A mandrake is the root of a plant, historically derived either from plants of the genus Mandragora found in the Mediterranean region, or from other species, such as Bryonia alba, the English mandrake, which have similar properties.
But things get a bit strange
Because mandrakes contain deliriant hallucinogenic tropane alkaloids and the shape of their roots often resembles human figures, they have been associated with a variety of superstitious practices throughout history.
According to the legend, when the root is dug up, it screams and kills all who hear it.
Apparently some clever folks found a way around this
A furrow must be dug around the root until its lower part is exposed, then a dog is tied to it, after which the person tying the dog must get away. The dog then endeavours to follow him, and so easily pulls up the root, but dies suddenly instead of his master. After this, the root can be handled without fear.
The “mysterious practices” that mandrakes enabled must have been pretty amazing! And perhaps they were. It was said that mandrake root enabled witches to fly! Makes you wonder what might happen to you if you stuffed one in your pocket!
There you have it! With this sort of etymology, you might exercise some caution checking into a “Mandrake Hotel”. Apparently lots of people do it anyway. And from the photos, you can see why
I am especially fond of the living element! Nature indoors, so to speak. The Telegraph gives the Mandrake an excellent review, even though the staff under performed at the breakfast table. ES likes it as well — emphasizing that it is not “corporate”.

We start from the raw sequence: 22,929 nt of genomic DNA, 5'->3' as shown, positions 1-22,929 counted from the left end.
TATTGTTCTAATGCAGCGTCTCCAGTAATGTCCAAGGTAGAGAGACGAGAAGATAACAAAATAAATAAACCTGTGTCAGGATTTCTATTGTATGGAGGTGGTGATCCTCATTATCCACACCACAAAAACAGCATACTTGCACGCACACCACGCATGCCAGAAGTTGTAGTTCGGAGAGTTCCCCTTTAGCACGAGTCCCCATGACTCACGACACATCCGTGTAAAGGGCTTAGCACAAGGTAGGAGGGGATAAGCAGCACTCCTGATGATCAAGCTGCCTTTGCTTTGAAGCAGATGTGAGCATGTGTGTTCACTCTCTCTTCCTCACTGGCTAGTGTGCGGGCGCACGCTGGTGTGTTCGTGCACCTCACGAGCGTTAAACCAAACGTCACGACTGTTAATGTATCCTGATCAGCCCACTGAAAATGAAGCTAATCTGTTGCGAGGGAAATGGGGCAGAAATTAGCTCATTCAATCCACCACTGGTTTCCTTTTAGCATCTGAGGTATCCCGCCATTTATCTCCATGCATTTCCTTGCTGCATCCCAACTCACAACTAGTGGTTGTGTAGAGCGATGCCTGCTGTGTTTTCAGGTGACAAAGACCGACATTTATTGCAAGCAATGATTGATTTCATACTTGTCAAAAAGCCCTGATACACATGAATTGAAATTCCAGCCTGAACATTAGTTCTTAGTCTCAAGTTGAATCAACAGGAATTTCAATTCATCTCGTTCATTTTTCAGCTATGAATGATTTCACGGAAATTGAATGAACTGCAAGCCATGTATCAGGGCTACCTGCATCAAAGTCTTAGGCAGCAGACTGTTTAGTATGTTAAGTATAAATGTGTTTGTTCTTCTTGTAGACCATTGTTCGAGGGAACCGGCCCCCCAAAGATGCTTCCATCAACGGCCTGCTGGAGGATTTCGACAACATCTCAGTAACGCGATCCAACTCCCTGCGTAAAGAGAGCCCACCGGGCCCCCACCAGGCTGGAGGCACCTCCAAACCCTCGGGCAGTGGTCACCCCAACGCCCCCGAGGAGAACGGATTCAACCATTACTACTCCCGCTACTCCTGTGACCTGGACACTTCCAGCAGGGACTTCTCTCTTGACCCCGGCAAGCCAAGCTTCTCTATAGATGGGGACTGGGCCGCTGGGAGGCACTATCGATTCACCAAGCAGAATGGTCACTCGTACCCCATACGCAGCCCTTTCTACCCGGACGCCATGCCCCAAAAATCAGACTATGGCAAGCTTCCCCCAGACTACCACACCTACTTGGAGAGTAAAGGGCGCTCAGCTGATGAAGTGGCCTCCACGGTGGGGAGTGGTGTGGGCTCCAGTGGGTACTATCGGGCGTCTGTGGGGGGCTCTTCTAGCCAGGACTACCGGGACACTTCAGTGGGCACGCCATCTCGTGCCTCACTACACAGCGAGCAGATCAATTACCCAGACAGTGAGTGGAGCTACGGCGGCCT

I might consider staying at the Mandrake, despite the name, but it is in Fitzrovia. This is an odd section of inner London. Why do I say so? Because many years ago, I used to live nearby and I never went there. Guilty as charged — offering a totally subjective and outdated assessment.
But what about that name – Fitzrovia. Just what is a fitzrovia? The area probably takes its name from a tavern called the Fitzroy, on the corner of Charlotte and Windmill Streets. As you can see, it is still there today
From the 1920s to the 1940s Charlotte Street was at the heart of bohemian London and the people who gathered at the Fitzroy Tavern included William Sickert, Augustus John, Aleister Crowley, Lawrence Durrell, Dylan Thomas, Ezra Pound, Wyndham Lewis, Nina Hamnett and Jacob Epstein.
All well and good. We honor the great bohos in this blog space. But where did the tavern — the Fitzroy — get its name? Back to Wikipedia
… until the end of the 19th century the area which now includes Fitzrovia belonged to the Duke of Grafton and his family; their surname is Fitzroy ….
Aha! But dare I ask, what is a Fitzroy?
The name Fitzroy derives from the Norman-French for “son of the king”, although it usually implies the original holder was the bastard son of a king
Ooops! There you have it! Right in the center of London, the bastard son of a king has given birth to a mandrake!
That does get one’s attention!
While we are on the topic, Fizrovia has developed a nice array of destinations for intensive mastication. So much for my subjective and out of date assessment! Go for it dude!